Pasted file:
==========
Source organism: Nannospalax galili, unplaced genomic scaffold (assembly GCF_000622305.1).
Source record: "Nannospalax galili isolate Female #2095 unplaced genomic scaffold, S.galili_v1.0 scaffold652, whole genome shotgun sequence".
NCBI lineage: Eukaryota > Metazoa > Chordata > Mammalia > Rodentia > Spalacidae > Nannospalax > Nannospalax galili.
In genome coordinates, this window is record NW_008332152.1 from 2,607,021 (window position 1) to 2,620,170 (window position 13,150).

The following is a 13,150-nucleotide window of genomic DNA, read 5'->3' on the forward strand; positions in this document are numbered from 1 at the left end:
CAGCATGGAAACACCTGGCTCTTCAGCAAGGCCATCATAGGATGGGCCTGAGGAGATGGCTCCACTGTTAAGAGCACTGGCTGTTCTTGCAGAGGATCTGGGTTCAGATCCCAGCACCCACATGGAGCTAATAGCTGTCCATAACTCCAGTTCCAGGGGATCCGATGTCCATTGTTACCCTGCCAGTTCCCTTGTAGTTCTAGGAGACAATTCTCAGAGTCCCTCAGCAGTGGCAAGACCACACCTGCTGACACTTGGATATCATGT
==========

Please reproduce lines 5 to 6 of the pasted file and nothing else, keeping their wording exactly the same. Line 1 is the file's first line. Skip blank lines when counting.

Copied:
The following is a 13,150-nucleotide window of genomic DNA, read 5'->3' on the forward strand; positions in this document are numbered from 1 at the left end:
CAGCATGGAAACACCTGGCTCTTCAGCAAGGCCATCATAGGATGGGCCTGAGGAGATGGCTCCACTGTTAAGAGCACTGGCTGTTCTTGCAGAGGATCTGGGTTCAGATCCCAGCACCCACATGGAGCTAATAGCTGTCCATAACTCCAGTTCCAGGGGATCCGATGTCCATTGTTACCCTGCCAGTTCCCTTGTAGTTCTAGGAGACAATTCTCAGAGTCCCTCAGCAGTGGCAAGACCACACCTGCTGACACTTGGATATCATGT